During the Winter 2023 semester, my students at Marianopolis College began the semester being very aware of ChatGPT and its potential to affect their education, as did I. I responded to the advent of this tool by experimenting with allowing students to use ChatGPT for 1 take-home assignment. I concluded that it is possible for students’ use of ChatGPT to be unproblematic and even enhance their learning.

The courses I taught and my experimentation

This semester (Winter 2023), I taught a Business Communication LPE (or B-Block) course (2 sections) and Literary Survey 102 course (1 section).

I decided to authorize students to use ChatGPT for 1 graded take-home analytical writing assignment per course:

  • a resume and cover letter assignment for Business Communication
  • a literary essay for Literary Survey

I accordingly provided students with guidance concerning how to effectively use ChatGPT.

The pre-semester survey

Before the beginning of classes, I sent my students a pre-semester questionnaire asking them to share their thoughts about the impact of ChatGPT on education.

Students’ responses showed that they possessed highly varied attitudes towards it:

  • Some called for the full integration of ChatGPT in the name of embracing the future.
  • Other students expressed concerns about negative impacts on learning and academic integrity and so suggested a full ban.
  • Some pointed out the futility of a ban and called for a thoughtful, balanced approach to ChatGPT integration in education.
  • Many displayed confusion about how the use of ChatGPT could be reconciled with academic integrity and educational objectives.

The Resume and Cover Letter assignment

Business Communication is a 4th-semester English course at Marianopolis College. The Resume and Cover Letter assignment requires students to respond to a fictional job posting for a summer internship and then create a resume and cover letter that is customized to reflect both the job posting and students’ real backgrounds. The result of this assignment should be students understanding the features of the resume and cover letter and being able to implement those features.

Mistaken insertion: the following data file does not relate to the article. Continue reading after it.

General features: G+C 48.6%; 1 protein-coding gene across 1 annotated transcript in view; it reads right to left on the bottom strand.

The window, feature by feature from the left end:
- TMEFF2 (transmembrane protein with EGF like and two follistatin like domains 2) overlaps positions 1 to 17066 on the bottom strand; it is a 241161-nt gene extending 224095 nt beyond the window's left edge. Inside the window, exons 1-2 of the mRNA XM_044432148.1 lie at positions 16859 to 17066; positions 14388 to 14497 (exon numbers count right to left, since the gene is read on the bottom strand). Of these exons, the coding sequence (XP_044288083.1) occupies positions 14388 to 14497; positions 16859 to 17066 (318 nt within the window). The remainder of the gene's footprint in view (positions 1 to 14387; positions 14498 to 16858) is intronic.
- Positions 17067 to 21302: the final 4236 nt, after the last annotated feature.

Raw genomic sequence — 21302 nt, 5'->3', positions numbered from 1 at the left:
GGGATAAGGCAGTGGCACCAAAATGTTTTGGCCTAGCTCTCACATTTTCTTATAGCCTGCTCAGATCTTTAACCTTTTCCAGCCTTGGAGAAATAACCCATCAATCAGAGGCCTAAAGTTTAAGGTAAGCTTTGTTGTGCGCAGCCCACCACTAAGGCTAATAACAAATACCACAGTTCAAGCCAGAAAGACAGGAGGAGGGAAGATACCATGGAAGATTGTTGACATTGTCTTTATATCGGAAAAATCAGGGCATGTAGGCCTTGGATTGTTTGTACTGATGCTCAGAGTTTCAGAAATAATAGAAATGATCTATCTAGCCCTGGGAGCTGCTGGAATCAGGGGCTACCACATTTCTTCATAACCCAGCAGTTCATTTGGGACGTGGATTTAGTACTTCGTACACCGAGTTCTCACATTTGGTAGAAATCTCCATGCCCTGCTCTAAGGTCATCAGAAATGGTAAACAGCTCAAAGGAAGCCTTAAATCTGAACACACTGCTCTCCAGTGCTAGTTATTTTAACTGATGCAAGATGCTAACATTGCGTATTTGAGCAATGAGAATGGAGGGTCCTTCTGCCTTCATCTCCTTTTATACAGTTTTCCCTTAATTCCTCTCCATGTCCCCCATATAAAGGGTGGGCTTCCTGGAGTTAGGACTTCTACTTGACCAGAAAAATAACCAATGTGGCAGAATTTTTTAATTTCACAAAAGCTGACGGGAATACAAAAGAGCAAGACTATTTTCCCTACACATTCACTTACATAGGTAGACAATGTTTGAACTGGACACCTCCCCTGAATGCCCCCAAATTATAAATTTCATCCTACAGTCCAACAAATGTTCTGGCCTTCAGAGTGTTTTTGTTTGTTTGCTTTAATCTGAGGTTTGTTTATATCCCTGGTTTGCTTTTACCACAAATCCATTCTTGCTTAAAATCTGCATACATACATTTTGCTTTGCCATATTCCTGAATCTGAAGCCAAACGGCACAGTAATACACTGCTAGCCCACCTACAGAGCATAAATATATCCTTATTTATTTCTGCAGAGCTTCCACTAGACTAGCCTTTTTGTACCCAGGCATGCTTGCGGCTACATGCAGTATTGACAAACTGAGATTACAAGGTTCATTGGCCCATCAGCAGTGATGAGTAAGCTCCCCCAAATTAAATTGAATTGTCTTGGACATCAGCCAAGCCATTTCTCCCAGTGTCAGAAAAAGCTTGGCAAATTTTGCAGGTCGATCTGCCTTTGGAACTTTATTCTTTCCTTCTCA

A Sample Job Posting for one of the eight job postings that a student could be assigned

Adapting the course and the assignment

I was concerned that students’ use of ChatGPT might distort assignment averages and standard deviations, enable cheating, and cause students to not learn.

Considering those concerns, I transformed what had been the course’s one other take-home assignment into an in-class assignment so that students would not be able to receive assistance from ChatGPT.

I also reduced the weight of the Resume and Cover Letter assignment from 25% to 20% to reduce undesirable ChatGPT impacts on the course’s average grade and standard deviation.

In addition, there were 2 major adaptations to the Resume and Cover Letter assignment:

  • I edited the instructions regarding academic integrity to encourage seeking help from others, notably ChatGPT, regarding content, writing, and formatting. I also specified that “the only sense in which a student might cheat is if they submit a resume and/or cover letter that do not reflect their real background.”
  • I provided a section in the instructions called “Using ChatGPT” which accomplished the following:
    • Cautioning students about ChatGPT’s limitations
    • Providing links to 3 articles discussing the use of ChatGPT to prepare resumes and cover letters
    • Outlining ChatGPT use cases along with example queries and responses

Resume and Cover Letter Assignment Instructions and Evaluation

Rationales for the adaptations

So long as the Resume and Cover Letter assignment was a take-home assignment, I felt that authorizing the use of ChatGPT was the best option: some students would doubtless use it, and I did not want to create a situation where I would predictably have to sift ambiguous evidence to determine whether to recommend academic sanction based on probabilistic verdicts generated by ChatGPT detection tools.

Why not an in-class handwritten assignment?

In theory, I could have developed an in-class handwritten version of the assignment. However, I judged this option to be unfeasible. This is because both the resume and cover letter are time-consuming, partly due to all the norms governing those genres, partly since they must be customized to reflect a job posting and an individual’s background.

Also, students could not produce a realistically-formatted resume via handwriting.